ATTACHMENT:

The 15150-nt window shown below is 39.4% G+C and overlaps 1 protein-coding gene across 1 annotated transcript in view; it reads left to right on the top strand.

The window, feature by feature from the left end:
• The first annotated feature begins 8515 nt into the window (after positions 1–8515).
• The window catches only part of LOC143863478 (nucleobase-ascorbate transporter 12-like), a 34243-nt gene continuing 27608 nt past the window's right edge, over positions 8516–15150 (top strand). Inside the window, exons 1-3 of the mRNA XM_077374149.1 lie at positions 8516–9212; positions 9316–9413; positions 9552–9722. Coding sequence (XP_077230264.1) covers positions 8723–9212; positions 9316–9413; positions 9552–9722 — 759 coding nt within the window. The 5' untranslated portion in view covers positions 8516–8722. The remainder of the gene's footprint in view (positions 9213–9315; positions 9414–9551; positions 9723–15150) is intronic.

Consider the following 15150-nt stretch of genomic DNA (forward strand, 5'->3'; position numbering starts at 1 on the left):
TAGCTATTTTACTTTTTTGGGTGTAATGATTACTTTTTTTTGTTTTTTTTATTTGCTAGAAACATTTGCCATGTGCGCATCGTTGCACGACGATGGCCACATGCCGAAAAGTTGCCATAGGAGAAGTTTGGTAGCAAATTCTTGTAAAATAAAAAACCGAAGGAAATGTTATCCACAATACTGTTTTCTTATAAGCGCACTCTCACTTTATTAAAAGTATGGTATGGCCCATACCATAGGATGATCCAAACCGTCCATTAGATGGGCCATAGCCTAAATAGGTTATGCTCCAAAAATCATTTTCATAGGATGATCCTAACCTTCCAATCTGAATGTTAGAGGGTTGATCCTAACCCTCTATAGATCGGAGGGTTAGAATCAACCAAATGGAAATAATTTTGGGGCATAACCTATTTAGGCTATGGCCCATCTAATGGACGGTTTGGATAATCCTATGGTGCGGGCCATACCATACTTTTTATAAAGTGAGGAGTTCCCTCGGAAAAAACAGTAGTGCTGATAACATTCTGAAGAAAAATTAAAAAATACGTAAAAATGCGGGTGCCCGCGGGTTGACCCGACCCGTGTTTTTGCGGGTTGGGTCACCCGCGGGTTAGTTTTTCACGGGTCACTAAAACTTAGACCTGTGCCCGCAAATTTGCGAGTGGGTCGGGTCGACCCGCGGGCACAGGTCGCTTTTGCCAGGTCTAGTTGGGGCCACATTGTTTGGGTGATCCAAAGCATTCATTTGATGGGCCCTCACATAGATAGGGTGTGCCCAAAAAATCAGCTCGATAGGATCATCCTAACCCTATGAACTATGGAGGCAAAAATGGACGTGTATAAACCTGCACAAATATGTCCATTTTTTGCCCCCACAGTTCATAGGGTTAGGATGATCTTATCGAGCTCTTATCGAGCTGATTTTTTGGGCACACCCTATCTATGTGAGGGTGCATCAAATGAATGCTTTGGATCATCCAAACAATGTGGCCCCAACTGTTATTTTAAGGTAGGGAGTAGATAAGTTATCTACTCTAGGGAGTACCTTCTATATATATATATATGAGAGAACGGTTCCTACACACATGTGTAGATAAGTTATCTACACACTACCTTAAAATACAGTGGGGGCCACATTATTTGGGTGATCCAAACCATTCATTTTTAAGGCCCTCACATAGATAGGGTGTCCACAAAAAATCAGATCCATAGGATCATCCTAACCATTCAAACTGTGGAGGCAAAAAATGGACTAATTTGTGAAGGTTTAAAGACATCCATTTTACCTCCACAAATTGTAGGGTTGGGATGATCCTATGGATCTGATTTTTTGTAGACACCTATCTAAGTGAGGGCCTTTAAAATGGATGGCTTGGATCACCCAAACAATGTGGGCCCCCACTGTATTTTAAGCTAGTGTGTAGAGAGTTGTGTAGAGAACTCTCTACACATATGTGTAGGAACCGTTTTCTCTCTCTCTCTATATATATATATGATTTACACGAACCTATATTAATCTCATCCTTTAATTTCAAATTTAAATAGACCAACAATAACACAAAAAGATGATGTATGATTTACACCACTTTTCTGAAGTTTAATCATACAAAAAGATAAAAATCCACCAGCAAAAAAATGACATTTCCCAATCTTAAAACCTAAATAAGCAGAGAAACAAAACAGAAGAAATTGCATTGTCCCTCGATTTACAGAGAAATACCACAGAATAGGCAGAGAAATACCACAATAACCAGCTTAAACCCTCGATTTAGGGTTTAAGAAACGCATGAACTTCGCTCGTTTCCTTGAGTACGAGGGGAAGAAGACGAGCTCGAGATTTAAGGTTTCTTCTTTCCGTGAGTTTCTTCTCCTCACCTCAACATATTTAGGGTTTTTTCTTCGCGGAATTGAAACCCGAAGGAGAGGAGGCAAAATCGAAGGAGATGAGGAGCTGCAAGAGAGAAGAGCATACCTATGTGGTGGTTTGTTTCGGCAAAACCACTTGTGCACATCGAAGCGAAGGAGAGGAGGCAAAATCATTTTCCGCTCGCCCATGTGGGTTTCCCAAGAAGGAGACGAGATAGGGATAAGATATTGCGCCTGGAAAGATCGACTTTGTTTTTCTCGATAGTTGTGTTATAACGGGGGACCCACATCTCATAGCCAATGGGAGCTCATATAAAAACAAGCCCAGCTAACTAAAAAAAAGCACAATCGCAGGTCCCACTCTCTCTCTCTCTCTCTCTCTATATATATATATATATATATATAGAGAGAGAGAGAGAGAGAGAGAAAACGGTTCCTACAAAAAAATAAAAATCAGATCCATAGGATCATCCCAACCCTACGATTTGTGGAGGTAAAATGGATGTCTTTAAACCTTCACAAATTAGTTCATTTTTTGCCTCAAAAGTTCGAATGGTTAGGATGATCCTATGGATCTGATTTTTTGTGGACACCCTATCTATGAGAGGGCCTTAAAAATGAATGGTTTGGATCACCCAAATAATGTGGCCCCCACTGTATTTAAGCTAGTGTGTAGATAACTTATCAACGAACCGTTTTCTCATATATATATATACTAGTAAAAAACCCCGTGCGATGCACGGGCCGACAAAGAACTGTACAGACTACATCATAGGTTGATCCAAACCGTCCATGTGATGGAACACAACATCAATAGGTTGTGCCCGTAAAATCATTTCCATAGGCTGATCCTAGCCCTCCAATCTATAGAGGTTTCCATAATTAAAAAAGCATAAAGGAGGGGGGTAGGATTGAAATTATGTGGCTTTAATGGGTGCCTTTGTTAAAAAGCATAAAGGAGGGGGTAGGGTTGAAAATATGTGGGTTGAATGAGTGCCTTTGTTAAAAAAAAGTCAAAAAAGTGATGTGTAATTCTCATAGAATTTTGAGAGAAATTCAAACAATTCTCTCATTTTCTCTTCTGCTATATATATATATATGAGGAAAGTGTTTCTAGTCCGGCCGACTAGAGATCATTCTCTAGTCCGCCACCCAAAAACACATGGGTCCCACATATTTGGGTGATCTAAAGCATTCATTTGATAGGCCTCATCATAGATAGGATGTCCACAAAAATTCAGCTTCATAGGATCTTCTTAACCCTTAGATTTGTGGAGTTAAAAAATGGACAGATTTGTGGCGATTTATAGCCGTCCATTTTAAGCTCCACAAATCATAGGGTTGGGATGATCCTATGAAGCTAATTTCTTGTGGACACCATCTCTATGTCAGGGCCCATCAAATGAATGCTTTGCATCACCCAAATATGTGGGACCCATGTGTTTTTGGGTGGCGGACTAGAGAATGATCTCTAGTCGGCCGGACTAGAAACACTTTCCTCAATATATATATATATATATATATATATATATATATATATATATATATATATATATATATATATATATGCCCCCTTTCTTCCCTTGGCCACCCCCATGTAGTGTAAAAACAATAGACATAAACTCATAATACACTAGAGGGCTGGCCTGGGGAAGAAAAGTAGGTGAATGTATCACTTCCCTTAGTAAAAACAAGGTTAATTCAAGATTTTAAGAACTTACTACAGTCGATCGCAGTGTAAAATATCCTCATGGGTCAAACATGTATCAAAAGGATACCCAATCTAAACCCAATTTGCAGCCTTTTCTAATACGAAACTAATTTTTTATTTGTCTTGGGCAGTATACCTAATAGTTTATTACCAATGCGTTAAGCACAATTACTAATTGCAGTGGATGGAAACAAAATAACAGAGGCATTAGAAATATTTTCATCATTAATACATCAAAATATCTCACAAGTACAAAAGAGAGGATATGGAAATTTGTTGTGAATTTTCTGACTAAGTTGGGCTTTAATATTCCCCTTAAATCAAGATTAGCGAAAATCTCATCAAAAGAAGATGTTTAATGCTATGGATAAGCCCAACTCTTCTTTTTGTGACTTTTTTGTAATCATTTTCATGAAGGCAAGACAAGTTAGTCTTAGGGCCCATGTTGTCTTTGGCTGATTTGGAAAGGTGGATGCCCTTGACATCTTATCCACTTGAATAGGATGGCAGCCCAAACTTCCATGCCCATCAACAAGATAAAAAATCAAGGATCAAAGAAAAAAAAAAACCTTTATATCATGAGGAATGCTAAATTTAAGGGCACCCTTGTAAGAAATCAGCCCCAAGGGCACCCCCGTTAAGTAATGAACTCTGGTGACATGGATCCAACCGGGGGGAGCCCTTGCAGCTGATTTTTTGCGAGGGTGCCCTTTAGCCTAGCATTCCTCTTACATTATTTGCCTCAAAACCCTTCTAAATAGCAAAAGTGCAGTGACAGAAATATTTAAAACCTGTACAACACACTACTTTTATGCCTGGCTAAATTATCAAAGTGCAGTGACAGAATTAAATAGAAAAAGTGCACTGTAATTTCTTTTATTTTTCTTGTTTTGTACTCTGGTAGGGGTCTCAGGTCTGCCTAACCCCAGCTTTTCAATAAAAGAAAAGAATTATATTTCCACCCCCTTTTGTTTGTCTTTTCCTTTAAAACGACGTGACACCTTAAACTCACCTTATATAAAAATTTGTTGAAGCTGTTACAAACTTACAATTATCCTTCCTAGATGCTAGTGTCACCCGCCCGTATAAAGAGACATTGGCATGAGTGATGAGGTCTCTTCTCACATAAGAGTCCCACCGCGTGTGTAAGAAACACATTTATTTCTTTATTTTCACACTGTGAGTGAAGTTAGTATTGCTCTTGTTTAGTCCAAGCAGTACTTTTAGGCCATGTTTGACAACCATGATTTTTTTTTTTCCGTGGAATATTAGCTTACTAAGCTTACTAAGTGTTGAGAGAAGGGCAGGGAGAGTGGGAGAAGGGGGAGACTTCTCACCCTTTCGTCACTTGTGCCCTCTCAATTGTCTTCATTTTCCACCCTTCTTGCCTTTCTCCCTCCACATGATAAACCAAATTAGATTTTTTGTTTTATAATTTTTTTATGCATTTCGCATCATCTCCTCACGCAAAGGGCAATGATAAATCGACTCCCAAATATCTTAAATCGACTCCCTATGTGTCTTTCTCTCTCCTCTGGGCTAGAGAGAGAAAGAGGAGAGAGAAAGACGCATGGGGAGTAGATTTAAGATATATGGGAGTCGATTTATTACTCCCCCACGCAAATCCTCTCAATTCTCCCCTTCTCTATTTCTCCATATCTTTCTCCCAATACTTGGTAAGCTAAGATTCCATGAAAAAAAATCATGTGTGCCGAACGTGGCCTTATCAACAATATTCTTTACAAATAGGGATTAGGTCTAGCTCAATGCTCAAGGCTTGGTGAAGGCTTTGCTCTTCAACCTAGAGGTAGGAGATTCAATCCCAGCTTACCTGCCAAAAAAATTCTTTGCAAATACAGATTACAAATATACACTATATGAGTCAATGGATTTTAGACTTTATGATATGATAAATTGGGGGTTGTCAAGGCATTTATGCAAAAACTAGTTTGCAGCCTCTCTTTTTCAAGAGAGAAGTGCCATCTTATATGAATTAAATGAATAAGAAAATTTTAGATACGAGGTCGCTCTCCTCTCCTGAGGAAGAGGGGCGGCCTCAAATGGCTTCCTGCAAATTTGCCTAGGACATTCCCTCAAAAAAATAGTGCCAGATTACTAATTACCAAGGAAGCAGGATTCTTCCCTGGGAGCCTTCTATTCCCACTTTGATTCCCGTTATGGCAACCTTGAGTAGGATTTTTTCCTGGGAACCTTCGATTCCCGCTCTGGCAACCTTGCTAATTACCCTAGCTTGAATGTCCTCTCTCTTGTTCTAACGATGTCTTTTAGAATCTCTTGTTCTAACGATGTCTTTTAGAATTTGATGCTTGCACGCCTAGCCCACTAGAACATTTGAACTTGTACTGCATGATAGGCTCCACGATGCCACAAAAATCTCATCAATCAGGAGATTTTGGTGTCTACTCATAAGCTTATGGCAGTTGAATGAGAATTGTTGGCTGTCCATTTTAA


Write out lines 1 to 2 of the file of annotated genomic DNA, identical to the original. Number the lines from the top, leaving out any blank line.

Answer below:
The 15150-nt window shown below is 39.4% G+C and overlaps 1 protein-coding gene across 1 annotated transcript in view; it reads left to right on the top strand.

The window, feature by feature from the left end: